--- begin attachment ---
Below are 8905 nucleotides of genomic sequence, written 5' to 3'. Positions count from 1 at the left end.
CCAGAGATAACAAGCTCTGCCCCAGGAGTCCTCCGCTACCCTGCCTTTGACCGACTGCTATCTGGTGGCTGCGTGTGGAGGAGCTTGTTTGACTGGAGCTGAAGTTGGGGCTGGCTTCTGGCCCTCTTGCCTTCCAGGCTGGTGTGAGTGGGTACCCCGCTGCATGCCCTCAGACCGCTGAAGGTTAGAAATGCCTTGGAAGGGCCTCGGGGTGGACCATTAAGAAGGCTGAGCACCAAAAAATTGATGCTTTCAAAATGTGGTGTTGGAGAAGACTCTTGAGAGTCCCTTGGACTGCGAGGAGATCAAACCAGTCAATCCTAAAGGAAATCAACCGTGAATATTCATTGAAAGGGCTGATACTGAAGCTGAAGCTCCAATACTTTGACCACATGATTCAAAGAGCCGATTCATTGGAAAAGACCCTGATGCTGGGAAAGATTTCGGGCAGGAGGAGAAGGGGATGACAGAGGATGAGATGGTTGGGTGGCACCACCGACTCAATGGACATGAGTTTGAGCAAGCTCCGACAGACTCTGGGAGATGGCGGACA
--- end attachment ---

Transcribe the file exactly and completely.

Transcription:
Below are 8905 nucleotides of genomic sequence, written 5' to 3'. Positions count from 1 at the left end.
CCAGAGATAACAAGCTCTGCCCCAGGAGTCCTCCGCTACCCTGCCTTTGACCGACTGCTATCTGGTGGCTGCGTGTGGAGGAGCTTGTTTGACTGGAGCTGAAGTTGGGGCTGGCTTCTGGCCCTCTTGCCTTCCAGGCTGGTGTGAGTGGGTACCCCGCTGCATGCCCTCAGACCGCTGAAGGTTAGAAATGCCTTGGAAGGGCCTCGGGGTGGACCATTAAGAAGGCTGAGCACCAAAAAATTGATGCTTTCAAAATGTGGTGTTGGAGAAGACTCTTGAGAGTCCCTTGGACTGCGAGGAGATCAAACCAGTCAATCCTAAAGGAAATCAACCGTGAATATTCATTGAAAGGGCTGATACTGAAGCTGAAGCTCCAATACTTTGACCACATGATTCAAAGAGCCGATTCATTGGAAAAGACCCTGATGCTGGGAAAGATTTCGGGCAGGAGGAGAAGGGGATGACAGAGGATGAGATGGTTGGGTGGCACCACCGACTCAATGGACATGAGTTTGAGCAAGCTCCGACAGACTCTGGGAGATGGCGGACA